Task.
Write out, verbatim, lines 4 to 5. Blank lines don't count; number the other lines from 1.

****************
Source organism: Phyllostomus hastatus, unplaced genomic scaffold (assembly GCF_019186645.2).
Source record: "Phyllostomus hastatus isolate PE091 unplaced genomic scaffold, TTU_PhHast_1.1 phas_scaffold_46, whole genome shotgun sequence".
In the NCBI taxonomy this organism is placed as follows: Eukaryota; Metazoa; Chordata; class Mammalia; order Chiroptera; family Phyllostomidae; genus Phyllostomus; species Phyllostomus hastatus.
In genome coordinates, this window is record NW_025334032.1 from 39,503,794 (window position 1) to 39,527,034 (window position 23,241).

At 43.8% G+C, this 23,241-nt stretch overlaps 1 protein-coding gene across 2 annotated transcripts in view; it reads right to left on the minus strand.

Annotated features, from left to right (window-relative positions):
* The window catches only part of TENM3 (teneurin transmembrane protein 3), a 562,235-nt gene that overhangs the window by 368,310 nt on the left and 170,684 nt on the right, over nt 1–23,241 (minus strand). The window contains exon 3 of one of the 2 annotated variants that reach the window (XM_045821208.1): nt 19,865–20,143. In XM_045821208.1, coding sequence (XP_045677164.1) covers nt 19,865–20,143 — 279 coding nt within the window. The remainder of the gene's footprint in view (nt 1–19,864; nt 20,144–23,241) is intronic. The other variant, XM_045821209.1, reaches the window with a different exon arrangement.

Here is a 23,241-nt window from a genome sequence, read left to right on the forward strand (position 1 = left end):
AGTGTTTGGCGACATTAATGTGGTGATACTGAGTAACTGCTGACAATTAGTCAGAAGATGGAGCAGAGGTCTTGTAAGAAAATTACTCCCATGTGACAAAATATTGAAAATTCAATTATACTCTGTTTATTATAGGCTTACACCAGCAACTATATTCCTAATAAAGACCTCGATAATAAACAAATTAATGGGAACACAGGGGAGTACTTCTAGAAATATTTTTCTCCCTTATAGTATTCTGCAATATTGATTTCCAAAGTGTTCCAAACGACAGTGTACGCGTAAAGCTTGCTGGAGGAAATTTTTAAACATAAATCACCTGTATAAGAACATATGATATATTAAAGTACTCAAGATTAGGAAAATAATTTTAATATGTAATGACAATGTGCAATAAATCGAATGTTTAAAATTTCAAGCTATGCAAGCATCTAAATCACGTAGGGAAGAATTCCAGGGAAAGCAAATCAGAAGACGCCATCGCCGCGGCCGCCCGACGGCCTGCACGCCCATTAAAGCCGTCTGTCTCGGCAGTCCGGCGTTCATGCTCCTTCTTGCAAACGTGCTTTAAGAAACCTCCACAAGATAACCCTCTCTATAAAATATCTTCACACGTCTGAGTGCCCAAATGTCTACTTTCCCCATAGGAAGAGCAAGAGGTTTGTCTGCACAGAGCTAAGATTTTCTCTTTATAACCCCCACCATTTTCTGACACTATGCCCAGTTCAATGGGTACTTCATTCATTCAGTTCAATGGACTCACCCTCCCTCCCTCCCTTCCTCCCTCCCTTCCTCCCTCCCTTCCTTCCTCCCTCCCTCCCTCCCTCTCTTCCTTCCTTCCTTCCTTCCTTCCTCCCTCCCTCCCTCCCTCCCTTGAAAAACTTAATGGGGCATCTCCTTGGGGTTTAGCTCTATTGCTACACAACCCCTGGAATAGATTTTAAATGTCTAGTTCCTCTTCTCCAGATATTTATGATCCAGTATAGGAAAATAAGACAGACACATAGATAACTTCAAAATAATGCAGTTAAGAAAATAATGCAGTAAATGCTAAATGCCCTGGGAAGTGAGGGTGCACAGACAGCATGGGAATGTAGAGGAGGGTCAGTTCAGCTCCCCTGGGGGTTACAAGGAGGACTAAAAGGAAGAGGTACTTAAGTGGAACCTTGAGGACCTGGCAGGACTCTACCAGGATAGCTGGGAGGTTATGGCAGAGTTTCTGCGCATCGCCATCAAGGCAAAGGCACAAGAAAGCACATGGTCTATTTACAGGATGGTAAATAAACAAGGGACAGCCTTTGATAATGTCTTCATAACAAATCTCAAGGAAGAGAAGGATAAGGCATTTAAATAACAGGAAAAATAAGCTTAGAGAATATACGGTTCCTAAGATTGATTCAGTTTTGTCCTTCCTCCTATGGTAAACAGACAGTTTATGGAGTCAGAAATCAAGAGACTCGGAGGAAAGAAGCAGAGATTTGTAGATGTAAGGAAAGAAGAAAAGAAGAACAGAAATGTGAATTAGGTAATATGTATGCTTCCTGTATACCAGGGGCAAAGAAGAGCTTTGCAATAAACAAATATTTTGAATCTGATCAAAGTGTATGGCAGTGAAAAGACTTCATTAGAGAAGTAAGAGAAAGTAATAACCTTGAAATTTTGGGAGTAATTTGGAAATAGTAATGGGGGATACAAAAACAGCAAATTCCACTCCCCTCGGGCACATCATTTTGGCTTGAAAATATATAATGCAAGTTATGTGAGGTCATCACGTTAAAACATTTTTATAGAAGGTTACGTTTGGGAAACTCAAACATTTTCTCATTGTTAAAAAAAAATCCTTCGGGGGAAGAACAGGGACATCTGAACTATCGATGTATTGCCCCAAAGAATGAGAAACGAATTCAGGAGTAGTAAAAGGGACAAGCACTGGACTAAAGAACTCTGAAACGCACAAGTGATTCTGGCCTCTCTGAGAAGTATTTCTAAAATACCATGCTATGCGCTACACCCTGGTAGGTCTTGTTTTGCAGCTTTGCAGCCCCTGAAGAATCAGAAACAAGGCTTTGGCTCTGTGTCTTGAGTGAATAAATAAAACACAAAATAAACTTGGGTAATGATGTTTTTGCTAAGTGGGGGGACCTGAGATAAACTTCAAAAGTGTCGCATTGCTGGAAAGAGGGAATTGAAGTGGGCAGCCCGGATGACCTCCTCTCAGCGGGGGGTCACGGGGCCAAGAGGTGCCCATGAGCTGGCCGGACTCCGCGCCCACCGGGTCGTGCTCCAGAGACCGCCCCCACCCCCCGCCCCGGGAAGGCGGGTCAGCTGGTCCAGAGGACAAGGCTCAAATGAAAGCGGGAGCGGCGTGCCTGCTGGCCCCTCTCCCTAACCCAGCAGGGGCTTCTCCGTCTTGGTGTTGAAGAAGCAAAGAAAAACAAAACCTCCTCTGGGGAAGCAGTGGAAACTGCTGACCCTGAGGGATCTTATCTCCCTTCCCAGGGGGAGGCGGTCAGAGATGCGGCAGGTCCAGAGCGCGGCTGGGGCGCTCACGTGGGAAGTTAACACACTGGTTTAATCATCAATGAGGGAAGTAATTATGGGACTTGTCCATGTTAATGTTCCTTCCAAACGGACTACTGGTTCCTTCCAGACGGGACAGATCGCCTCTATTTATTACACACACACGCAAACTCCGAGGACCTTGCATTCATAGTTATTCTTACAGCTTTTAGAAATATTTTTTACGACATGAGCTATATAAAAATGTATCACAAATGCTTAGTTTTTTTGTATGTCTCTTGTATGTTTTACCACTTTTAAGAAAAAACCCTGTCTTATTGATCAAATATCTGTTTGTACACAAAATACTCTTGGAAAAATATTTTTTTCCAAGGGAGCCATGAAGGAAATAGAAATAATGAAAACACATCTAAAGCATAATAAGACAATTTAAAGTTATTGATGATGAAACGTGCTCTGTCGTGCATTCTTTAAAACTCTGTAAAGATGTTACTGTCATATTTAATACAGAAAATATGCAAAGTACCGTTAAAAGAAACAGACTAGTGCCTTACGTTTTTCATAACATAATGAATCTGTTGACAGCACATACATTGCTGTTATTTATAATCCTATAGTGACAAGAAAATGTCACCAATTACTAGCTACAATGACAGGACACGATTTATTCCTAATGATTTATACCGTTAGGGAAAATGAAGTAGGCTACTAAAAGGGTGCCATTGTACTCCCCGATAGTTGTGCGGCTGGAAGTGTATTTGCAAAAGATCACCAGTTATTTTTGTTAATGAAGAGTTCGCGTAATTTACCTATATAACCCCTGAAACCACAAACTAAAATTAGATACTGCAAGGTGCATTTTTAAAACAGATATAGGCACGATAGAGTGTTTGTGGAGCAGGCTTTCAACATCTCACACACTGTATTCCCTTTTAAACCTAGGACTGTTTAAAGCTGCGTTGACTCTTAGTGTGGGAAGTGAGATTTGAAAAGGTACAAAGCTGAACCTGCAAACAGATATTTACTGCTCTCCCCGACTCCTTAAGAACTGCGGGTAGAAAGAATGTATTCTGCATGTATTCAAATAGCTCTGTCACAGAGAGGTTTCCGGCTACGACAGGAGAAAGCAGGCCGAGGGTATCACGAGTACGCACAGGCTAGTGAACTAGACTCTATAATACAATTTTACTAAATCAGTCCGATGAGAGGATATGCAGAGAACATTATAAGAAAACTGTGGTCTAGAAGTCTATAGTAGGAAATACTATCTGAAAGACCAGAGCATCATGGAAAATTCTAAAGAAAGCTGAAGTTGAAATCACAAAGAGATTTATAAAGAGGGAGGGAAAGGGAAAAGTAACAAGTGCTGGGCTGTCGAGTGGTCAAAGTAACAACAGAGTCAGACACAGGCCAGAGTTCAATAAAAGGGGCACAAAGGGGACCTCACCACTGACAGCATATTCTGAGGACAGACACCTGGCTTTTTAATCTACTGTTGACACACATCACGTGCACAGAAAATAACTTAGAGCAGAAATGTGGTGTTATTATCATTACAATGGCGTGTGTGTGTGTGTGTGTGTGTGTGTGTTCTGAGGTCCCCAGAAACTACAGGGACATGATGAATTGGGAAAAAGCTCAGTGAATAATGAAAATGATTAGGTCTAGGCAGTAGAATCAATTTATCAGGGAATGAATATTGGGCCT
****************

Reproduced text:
In genome coordinates, this window is record NW_025334032.1 from 39,503,794 (window position 1) to 39,527,034 (window position 23,241).

At 43.8% G+C, this 23,241-nt stretch overlaps 1 protein-coding gene across 2 annotated transcripts in view; it reads right to left on the minus strand.